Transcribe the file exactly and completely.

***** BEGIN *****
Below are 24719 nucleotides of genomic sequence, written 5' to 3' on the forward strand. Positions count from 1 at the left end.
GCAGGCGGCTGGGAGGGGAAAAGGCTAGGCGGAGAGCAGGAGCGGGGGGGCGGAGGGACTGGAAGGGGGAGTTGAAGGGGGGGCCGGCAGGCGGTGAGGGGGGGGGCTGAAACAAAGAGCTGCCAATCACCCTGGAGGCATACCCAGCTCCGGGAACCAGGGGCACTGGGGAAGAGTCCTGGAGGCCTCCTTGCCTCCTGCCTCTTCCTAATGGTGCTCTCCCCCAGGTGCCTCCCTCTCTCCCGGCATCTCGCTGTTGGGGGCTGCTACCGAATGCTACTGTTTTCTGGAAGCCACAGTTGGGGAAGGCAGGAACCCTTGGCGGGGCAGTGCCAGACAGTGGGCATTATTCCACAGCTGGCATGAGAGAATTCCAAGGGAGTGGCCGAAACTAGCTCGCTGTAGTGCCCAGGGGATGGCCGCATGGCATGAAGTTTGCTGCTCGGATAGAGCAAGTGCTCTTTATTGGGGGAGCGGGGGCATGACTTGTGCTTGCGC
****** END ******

Below are 24719 nucleotides of genomic sequence, written 5' to 3' on the forward strand. Positions count from 1 at the left end.
GCAGGCGGCTGGGAGGGGAAAAGGCTAGGCGGAGAGCAGGAGCGGGGGGGCGGAGGGACTGGAAGGGGGAGTTGAAGGGGGGGCCGGCAGGCGGTGAGGGGGGGGGCTGAAACAAAGAGCTGCCAATCACCCTGGAGGCATACCCAGCTCCGGGAACCAGGGGCACTGGGGAAGAGTCCTGGAGGCCTCCTTGCCTCCTGCCTCTTCCTAATGGTGCTCTCCCCCAGGTGCCTCCCTCTCTCCCGGCATCTCGCTGTTGGGGGCTGCTACCGAATGCTACTGTTTTCTGGAAGCCACAGTTGGGGAAGGCAGGAACCCTTGGCGGGGCAGTGCCAGACAGTGGGCATTATTCCACAGCTGGCATGAGAGAATTCCAAGGGAGTGGCCGAAACTAGCTCGCTGTAGTGCCCAGGGGATGGCCGCATGGCATGAAGTTTGCTGCTCGGATAGAGCAAGTGCTCTTTATTGGGGGAGCGGGGGCATGACTTGTGCTTGCGC